Bell Rope

Archie2009
7th February 2010, 06:30
Hi,
Just paid off a ship where we were into bell rope making competition in the bar. Just want to know if there is anybody who could recommend any particular book or webiste that can show me how I can make one.

Thanks

Archie

jon nutting
7th February 2010, 06:59
Handbook of Knots
By Des Pawson
this is a very good book for some fancy rope work also you can try Brian Toss and see his dvd's just google the name

tsell
7th February 2010, 09:15
Archie

The best site I have come across is: www.animatedknots.com.
I have fun with this site, seeing how much I can remember from my days at sea!

Taff

Trevor Holt
7th February 2010, 11:08
If you want the definitive book on knots then look no further than "The Ashley Book of Knots" by Clifford W. Ashley, everything you will ever need to know. It's a bit expensive though so try the library. Rgds Trev. H.

Pat Thompson
7th February 2010, 12:17
Greetings,

Brown, Son and Fergusson, in Glasgow sell a couple, "Knots Splices and Fancy Work" and "The Harrison Book of Knots". Have a look HERE (https://www.skipper.co.uk/cat.aspx?lst=11)

I have both of them and found them very useful.

nautibuoy42
7th February 2010, 22:20
The Colour Book of Knots by Floris Hin, a Dutchman, this books has very easy to follow diagrams.

Archie2009
10th February 2010, 01:14
Thanks guys,

The boys down below won the round, but never too late to get the deckies back on track

Archie2009
10th February 2010, 01:22
Handbook of Knots
By Des Pawson
this is a very good book for some fancy rope work also you can try Brian Toss and see his dvd's just google the name

Hi Jon,

Thanks. The website looks great. Got an expired line throwing appliancce with loads of rope to work on. My Cadets are going to have a hard time for the next few days.

Stephen J. Card
13th February 2010, 22:53
If you want the definitive book on knots then look no further than "The Ashley Book of Knots" by Clifford W. Ashley, everything you will ever need to know. It's a bit expensive though so try the library. Rgds Trev. H.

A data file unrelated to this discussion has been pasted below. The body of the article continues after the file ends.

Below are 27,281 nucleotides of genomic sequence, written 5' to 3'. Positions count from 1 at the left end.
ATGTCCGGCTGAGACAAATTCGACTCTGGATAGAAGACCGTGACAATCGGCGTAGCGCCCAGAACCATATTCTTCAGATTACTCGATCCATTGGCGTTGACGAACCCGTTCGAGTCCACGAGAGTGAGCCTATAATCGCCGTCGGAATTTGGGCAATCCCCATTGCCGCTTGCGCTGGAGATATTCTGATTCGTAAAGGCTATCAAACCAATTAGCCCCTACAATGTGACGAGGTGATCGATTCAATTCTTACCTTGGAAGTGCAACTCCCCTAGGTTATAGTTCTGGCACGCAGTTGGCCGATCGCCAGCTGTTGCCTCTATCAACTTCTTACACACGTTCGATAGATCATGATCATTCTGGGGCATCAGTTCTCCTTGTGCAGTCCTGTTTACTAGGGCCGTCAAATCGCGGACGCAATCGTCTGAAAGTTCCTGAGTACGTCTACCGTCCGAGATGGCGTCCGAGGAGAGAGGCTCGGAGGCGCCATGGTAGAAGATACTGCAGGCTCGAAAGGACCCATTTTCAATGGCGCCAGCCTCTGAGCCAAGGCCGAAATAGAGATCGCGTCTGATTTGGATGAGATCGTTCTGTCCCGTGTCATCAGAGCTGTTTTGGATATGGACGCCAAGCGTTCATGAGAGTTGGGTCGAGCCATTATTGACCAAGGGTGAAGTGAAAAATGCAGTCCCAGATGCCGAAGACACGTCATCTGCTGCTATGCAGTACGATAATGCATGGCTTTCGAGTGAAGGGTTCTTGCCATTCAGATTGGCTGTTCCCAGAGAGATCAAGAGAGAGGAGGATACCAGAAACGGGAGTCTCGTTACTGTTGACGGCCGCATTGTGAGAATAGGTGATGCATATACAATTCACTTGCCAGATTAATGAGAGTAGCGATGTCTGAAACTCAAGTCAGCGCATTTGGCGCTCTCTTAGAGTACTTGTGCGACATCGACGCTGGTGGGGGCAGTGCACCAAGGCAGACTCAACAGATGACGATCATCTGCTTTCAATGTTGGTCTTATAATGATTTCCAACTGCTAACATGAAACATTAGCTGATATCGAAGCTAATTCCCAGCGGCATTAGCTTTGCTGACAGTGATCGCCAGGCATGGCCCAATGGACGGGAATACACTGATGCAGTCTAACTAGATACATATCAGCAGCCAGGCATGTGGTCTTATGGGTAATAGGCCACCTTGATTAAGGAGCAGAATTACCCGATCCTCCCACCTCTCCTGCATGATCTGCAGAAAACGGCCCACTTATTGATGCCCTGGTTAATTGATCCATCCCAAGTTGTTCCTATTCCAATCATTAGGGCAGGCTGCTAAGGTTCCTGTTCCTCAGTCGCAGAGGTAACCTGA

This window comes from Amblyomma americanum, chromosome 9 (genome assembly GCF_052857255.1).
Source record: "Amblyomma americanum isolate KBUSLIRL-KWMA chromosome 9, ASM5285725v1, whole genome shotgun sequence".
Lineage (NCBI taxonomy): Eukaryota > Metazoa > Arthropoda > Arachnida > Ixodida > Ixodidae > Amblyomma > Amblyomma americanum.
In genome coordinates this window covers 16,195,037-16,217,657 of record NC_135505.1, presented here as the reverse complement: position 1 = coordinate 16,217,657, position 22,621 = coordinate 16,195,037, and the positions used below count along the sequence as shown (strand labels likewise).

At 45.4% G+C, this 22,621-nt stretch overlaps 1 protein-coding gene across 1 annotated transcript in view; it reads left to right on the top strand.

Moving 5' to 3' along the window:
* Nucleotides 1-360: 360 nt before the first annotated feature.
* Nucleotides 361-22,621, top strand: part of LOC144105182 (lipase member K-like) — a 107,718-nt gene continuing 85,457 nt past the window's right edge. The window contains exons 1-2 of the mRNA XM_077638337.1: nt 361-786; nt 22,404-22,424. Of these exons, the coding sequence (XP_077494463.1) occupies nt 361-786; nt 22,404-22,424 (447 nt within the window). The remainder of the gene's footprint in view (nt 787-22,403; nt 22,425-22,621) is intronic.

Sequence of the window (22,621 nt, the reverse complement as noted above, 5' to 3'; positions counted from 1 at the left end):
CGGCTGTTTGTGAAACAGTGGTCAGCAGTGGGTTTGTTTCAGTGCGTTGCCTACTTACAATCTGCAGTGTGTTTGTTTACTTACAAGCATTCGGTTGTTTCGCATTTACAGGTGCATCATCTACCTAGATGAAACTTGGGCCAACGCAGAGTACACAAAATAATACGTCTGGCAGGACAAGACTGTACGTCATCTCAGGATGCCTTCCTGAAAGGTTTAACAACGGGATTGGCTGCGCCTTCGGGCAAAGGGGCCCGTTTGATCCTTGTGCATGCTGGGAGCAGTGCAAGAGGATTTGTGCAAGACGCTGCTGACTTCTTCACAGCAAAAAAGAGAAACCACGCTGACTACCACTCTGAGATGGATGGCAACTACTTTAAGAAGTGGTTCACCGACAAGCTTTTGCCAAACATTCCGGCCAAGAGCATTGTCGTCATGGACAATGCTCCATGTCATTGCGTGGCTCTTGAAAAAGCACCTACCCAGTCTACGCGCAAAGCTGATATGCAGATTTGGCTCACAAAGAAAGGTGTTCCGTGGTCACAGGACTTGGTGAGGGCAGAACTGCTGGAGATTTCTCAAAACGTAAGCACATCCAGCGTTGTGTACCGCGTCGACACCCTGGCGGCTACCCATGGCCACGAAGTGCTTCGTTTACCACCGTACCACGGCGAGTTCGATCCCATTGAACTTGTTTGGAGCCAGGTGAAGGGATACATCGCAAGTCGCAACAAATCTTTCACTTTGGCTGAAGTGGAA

Excellent book. Picked up a copy in Kaoshuing many moons ago for less than a fiver. The important word here is 'copy'. Still in excellent condition.

Stephen

jon nutting
5th March 2011, 08:45
I have the Ashley Book of Knots that My Parents bought for my 21st at a cost of 19.50 in New Zealand I use it a lot for reference

johnjames06
5th March 2011, 21:06
Hi,
Just paid off a ship where we were into bell rope making competition in the bar. Just want to know if there is anybody who could recommend any particular book or webiste that can show me how I can make one.

Thanks

Archie

Archie, you will find out how to make a bell rope in the Ashley book of knots. Try to get it from the library as its expensive. Bell rope making is a passion of mine, I find it very theraputic. (Thumb)

xchopsr
5th March 2011, 22:30
Try a search on youtube

http://www.youtube.com/user/Martyec#p/u/20/2vH2JZ56gN4 part 1of8

http://www.youtube.com/user/TyingItAllTogether

E.Martin
6th March 2011, 13:13
If you have no experience with rope or twine I should imagine it would be difficult to follow any fancy work from a book,most seamen could make a bell rope,if you did not know how one of the deck crowd would soon put you right.
Made my first bell rope while at sea which went onto the ships bell on the ship i was serving on.
Made dozens more for new ships in my job as a rigger I reckon if you can make a wall and crown knot you can make a bell rope,once you get started just use your imagination as you go along.

Robert Hilton
6th March 2011, 13:54